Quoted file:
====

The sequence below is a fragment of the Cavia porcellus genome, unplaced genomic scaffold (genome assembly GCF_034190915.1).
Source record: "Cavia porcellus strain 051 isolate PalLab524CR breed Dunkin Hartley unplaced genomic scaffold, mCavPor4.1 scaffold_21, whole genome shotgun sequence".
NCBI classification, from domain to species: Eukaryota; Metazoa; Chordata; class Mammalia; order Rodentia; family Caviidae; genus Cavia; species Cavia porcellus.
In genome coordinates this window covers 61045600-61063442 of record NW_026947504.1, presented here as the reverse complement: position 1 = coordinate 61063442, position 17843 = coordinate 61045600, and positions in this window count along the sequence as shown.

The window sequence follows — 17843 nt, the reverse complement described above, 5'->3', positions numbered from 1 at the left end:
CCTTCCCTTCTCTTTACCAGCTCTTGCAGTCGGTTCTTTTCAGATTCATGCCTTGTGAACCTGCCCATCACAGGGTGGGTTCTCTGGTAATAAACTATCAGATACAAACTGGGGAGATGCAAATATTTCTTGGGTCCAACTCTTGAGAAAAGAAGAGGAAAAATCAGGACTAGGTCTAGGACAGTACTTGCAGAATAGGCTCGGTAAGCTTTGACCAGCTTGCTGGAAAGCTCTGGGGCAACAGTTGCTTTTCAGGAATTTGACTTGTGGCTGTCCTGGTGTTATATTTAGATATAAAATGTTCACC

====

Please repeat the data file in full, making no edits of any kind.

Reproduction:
The sequence below is a fragment of the Cavia porcellus genome, unplaced genomic scaffold (genome assembly GCF_034190915.1).
Source record: "Cavia porcellus strain 051 isolate PalLab524CR breed Dunkin Hartley unplaced genomic scaffold, mCavPor4.1 scaffold_21, whole genome shotgun sequence".
NCBI classification, from domain to species: Eukaryota; Metazoa; Chordata; class Mammalia; order Rodentia; family Caviidae; genus Cavia; species Cavia porcellus.
In genome coordinates this window covers 61045600-61063442 of record NW_026947504.1, presented here as the reverse complement: position 1 = coordinate 61063442, position 17843 = coordinate 61045600, and positions in this window count along the sequence as shown.

The window sequence follows — 17843 nt, the reverse complement described above, 5'->3', positions numbered from 1 at the left end:
CCTTCCCTTCTCTTTACCAGCTCTTGCAGTCGGTTCTTTTCAGATTCATGCCTTGTGAACCTGCCCATCACAGGGTGGGTTCTCTGGTAATAAACTATCAGATACAAACTGGGGAGATGCAAATATTTCTTGGGTCCAACTCTTGAGAAAAGAAGAGGAAAAATCAGGACTAGGTCTAGGACAGTACTTGCAGAATAGGCTCGGTAAGCTTTGACCAGCTTGCTGGAAAGCTCTGGGGCAACAGTTGCTTTTCAGGAATTTGACTTGTGGCTGTCCTGGTGTTATATTTAGATATAAAATGTTCACC